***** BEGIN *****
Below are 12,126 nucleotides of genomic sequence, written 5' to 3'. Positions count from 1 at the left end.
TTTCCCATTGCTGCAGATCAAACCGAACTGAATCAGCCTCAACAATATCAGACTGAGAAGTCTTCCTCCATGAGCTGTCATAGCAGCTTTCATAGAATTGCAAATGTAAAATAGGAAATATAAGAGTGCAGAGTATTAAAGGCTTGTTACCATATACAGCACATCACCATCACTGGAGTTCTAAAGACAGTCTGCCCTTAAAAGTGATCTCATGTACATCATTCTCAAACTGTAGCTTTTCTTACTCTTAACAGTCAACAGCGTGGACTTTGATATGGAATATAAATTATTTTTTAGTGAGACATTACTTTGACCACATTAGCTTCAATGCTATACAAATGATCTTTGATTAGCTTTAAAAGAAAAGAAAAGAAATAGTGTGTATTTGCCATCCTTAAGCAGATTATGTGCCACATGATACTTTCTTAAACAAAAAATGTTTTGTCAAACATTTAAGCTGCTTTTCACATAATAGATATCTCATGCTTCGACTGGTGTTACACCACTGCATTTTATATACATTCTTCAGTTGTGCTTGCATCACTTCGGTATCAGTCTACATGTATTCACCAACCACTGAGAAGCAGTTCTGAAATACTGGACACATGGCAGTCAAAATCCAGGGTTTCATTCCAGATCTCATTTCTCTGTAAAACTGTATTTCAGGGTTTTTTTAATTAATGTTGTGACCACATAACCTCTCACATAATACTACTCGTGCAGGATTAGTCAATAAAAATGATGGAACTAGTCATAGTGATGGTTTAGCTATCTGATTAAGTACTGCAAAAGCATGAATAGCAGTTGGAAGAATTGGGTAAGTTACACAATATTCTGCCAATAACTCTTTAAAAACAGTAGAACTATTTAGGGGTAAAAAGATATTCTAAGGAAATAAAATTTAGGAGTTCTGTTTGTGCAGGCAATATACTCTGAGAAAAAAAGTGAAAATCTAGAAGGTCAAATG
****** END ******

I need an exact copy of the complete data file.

Below are 12,126 nucleotides of genomic sequence, written 5' to 3'. Positions count from 1 at the left end.
TTTCCCATTGCTGCAGATCAAACCGAACTGAATCAGCCTCAACAATATCAGACTGAGAAGTCTTCCTCCATGAGCTGTCATAGCAGCTTTCATAGAATTGCAAATGTAAAATAGGAAATATAAGAGTGCAGAGTATTAAAGGCTTGTTACCATATACAGCACATCACCATCACTGGAGTTCTAAAGACAGTCTGCCCTTAAAAGTGATCTCATGTACATCATTCTCAAACTGTAGCTTTTCTTACTCTTAACAGTCAACAGCGTGGACTTTGATATGGAATATAAATTATTTTTTAGTGAGACATTACTTTGACCACATTAGCTTCAATGCTATACAAATGATCTTTGATTAGCTTTAAAAGAAAAGAAAAGAAATAGTGTGTATTTGCCATCCTTAAGCAGATTATGTGCCACATGATACTTTCTTAAACAAAAAATGTTTTGTCAAACATTTAAGCTGCTTTTCACATAATAGATATCTCATGCTTCGACTGGTGTTACACCACTGCATTTTATATACATTCTTCAGTTGTGCTTGCATCACTTCGGTATCAGTCTACATGTATTCACCAACCACTGAGAAGCAGTTCTGAAATACTGGACACATGGCAGTCAAAATCCAGGGTTTCATTCCAGATCTCATTTCTCTGTAAAACTGTATTTCAGGGTTTTTTTAATTAATGTTGTGACCACATAACCTCTCACATAATACTACTCGTGCAGGATTAGTCAATAAAAATGATGGAACTAGTCATAGTGATGGTTTAGCTATCTGATTAAGTACTGCAAAAGCATGAATAGCAGTTGGAAGAATTGGGTAAGTTACACAATATTCTGCCAATAACTCTTTAAAAACAGTAGAACTATTTAGGGGTAAAAAGATATTCTAAGGAAATAAAATTTAGGAGTTCTGTTTGTGCAGGCAATATACTCTGAGAAAAAAAGTGAAAATCTAGAAGGTCAAATG